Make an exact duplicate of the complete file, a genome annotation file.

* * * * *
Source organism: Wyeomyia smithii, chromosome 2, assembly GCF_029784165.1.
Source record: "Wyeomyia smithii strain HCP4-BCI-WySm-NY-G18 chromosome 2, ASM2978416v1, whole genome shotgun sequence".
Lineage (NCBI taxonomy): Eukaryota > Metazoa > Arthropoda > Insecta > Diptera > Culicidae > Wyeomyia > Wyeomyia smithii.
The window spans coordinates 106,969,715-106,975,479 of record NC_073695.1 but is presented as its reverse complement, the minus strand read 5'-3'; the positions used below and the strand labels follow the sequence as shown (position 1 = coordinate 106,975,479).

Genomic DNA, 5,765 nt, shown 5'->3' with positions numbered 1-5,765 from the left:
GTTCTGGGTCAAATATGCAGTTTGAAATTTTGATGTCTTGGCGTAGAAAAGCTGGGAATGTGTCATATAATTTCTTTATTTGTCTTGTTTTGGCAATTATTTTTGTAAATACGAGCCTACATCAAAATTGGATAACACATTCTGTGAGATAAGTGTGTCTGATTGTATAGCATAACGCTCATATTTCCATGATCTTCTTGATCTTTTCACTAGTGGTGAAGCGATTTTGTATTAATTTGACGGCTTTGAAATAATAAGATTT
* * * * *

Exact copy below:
Source organism: Wyeomyia smithii, chromosome 2, assembly GCF_029784165.1.
Source record: "Wyeomyia smithii strain HCP4-BCI-WySm-NY-G18 chromosome 2, ASM2978416v1, whole genome shotgun sequence".
Lineage (NCBI taxonomy): Eukaryota > Metazoa > Arthropoda > Insecta > Diptera > Culicidae > Wyeomyia > Wyeomyia smithii.
The window spans coordinates 106,969,715-106,975,479 of record NC_073695.1 but is presented as its reverse complement, the minus strand read 5'-3'; the positions used below and the strand labels follow the sequence as shown (position 1 = coordinate 106,975,479).

Genomic DNA, 5,765 nt, shown 5'->3' with positions numbered 1-5,765 from the left:
GTTCTGGGTCAAATATGCAGTTTGAAATTTTGATGTCTTGGCGTAGAAAAGCTGGGAATGTGTCATATAATTTCTTTATTTGTCTTGTTTTGGCAATTATTTTTGTAAATACGAGCCTACATCAAAATTGGATAACACATTCTGTGAGATAAGTGTGTCTGATTGTATAGCATAACGCTCATATTTCCATGATCTTCTTGATCTTTTCACTAGTGGTGAAGCGATTTTGTATTAATTTGACGGCTTTGAAATAATAAGATTT